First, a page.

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A FRENCH EBONY-INLAID AND GESSOED WALNUT ARMOIRE DEUX CORPS A DECROCHEMENT
A FRENCH EBONY-INLAID AND GESSOED WALNUT ARMOIRE DEUX CORPS A DECROCHEMENT

SECOND HALF 16TH CENTURY AND LATER, POSSIBLY LYON

Details
A FRENCH EBONY-INLAID AND GESSOED WALNUT ARMOIRE DEUX CORPS A DECROCHEMENT
Second half 16th Century and later, possibly Lyon
The rectangular breakfront cornice above a fruit-embellished frieze and a panelled door with the Judgement of Paris within a lambrequined frame and flanked by panels of fruits and military trophies, enclosing a red silk-lined interior with two shelves, flanked by a door to each side, one with Neptune and the other with Venus accompanied by a dolphin, surmounted by two bathing nymphs and below with two dolphins and a fruiting spray, the middle section with a narrow drawer decorated with sea-horses, above the lower section with two frieze-drawers centred by a cartouche with military trophies flanked by fruits, above two panelled doors, one with a king and a queen, the other with a youth and a maiden within a flowerhead-filled guilloche band and centred and flanked by a pilaster with foliate trails, enclosing one shelf, on a lappeted moulded plinth and scrolling foliate feet, with lable to inside of the lower drawer inscribed 'Hohe Warte 0616V' (for which see below).
75 in. (192.5 cm.) high; 51 in. (130 cm.) wide; 21 in. (53 cm.) deep
Provenance
Comte d'Armaill, probably sold, Paris, 5-6 June 1890.
Baron Nathaniel von Rothschild, Hohe Warte, Vienna.
Rothschild inv. no. AR77.
Literature
E. Lievre, Les Collections Clbres d'Oeuvres d'Art, Paris, I, pl. 50.
sterreichisches Museum fr angewandte Kunst, Guide, Vienna, 1958, fig. 39.
Exhibited
Vienna, Museum fr angewandte Kunst, since 1948.

Lot Essay

The design of this armoire deux corps a dcrochement relates to one illustrated in J. Boccador, Le Mobilier Franais du Moyen Age a la Renaissance, Saint-Just-en-Chausse, 1988, p. 255, fig. 192, which depicts Charity to the central door, flanked by Justice and Abundance, while the lower doors depict Faith and Hope. Another with the same, very unusual, central narrow drawer dividing the upper section with its large central door flanked by two narrow doors, from the lower section with two doors was sold Ader Tajan, Paris, 6 April 1992, lot 28. That armoire was more deeply carved and believed to be from southern Burgundy and from the second half of the sixteenth Century, while this lot is probably from neighbouring Lyon. Two further meubles deux corps of similar structure, with the central drawer dividing the top from the lower section and also from Lyon were in the Spitzer Collection and illustrated in E. Molinier, ed., La Collection Spitzer, Paris, 1891, II, pls. VI and IX (meubles et bois sculpts).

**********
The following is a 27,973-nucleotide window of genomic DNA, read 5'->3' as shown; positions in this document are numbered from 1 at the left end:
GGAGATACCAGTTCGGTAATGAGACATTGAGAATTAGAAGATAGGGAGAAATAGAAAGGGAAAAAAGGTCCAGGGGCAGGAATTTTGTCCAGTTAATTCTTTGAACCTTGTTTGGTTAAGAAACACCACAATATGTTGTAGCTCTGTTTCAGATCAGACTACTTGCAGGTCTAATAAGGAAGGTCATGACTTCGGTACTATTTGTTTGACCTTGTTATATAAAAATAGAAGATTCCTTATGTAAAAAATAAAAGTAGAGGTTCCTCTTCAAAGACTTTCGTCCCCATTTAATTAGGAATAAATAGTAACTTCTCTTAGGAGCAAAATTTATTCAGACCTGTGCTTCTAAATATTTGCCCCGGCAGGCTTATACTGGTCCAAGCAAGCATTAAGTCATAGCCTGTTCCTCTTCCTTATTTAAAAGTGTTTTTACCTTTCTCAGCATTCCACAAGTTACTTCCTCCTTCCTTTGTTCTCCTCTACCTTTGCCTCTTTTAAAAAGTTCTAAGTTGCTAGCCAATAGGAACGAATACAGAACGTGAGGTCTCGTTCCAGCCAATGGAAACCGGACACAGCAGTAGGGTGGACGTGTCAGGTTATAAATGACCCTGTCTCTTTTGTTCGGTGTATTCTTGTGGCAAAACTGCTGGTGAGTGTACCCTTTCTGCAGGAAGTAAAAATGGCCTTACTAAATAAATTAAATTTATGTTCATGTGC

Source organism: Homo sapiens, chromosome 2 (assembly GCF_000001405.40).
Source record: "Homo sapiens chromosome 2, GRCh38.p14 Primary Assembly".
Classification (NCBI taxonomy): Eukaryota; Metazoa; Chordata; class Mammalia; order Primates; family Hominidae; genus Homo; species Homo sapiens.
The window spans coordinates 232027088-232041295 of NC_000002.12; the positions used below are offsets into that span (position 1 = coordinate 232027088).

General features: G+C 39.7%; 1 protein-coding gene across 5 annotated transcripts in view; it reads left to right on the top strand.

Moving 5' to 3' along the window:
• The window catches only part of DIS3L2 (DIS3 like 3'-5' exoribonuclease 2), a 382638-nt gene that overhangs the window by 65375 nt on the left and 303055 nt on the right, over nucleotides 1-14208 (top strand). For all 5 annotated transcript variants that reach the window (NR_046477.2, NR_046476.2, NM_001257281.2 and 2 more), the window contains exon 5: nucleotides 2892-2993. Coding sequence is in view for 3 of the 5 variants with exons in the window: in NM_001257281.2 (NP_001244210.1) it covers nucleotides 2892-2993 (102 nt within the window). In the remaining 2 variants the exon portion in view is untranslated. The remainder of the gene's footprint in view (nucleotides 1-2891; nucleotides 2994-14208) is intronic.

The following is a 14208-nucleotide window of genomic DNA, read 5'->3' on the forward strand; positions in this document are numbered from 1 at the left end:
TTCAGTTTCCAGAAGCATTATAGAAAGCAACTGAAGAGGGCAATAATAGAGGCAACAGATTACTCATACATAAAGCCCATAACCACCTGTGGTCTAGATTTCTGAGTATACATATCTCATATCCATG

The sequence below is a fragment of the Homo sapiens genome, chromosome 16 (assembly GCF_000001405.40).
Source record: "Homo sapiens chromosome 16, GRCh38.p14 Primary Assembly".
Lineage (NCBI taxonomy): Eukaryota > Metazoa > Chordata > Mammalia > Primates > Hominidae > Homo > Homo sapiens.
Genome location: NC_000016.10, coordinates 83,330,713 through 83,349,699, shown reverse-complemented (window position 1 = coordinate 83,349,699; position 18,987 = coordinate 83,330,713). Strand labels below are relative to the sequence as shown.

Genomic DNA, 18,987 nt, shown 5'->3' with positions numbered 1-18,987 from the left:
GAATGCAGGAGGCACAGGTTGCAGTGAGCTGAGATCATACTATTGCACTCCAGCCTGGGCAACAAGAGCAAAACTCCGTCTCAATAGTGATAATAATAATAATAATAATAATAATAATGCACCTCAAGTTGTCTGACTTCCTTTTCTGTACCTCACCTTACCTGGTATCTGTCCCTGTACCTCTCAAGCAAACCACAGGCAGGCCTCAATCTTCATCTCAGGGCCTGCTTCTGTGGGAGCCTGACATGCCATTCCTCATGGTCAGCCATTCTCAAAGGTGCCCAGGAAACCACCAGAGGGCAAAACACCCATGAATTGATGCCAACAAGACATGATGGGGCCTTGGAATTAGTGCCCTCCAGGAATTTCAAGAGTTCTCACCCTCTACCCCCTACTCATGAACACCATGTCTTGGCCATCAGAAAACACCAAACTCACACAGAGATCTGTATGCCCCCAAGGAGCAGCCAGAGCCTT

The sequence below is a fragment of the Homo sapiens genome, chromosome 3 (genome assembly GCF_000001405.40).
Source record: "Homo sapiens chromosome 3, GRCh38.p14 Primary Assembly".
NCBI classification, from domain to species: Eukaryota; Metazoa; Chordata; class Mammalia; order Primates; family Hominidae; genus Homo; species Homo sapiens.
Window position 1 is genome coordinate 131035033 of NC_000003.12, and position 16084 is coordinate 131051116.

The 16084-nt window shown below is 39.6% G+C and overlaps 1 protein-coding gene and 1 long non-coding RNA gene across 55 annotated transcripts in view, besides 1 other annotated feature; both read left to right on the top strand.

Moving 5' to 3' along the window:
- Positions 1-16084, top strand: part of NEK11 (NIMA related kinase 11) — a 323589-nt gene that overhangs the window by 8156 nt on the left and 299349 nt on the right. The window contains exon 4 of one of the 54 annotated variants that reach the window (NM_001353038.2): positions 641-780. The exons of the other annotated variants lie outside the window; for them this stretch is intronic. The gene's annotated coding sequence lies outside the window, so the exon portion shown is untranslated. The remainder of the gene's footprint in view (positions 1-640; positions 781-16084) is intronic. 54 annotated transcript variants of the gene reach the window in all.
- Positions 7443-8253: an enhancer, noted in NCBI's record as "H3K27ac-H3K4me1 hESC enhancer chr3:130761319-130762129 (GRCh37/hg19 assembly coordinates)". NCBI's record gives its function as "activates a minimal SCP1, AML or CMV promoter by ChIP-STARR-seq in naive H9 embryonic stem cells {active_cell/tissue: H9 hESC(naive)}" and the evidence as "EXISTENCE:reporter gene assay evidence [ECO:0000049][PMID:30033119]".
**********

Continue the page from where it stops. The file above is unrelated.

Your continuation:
The Interpretation of the Ornament

This cabinet celebrates Love's Triumph in antiquity with a bas relief of the 'Judgement of Paris', derived from the History of Troy and Homer's Odyssey. Mercury, Jupiter's messenger, attends as Paris, the Trojan Prince and shepherd, chooses Venus rather than Juno or Minerva and presents her with the apple. The scene is flanked by pilasters, festooned with ribbon-tied trophies of weapons alternating with fruit and flowers, and symbolises a golden age with agriculture flourishing with the laying aside of arms. The Triumph of Neptune, and the Element of Water, is celebrated in the recessed wings, whose Doric tablet aprons display Venus' triumphal shell badge. Doric columned niches display the trident-bearing water-deity astride a sea-horse; while his love, the water-nymph Amphitrite, bearing a water-pouring urn, stands in a dolphin-drawn shell. While flower-bearing figures perch above the triumphal-arched niches, Venus' dolphins attend the fruit festooning the bases. The base of the triptych is carved with sea-horses accompanied by Neptune's celebrating tritons. The cabinet and its commode base are inlaid with tablets and medallions of black gesso and are similarly carved with foliage. The base, with a frieze enriched with garlanded trophies of weapons, displays a rustic wedding of a shepherd and shepherdess attended by regal figures. The latter no doubt, intended to recall the popular 'modern' story of Gombeaut et Mace, depicting the pastoral life and the joys of youth.
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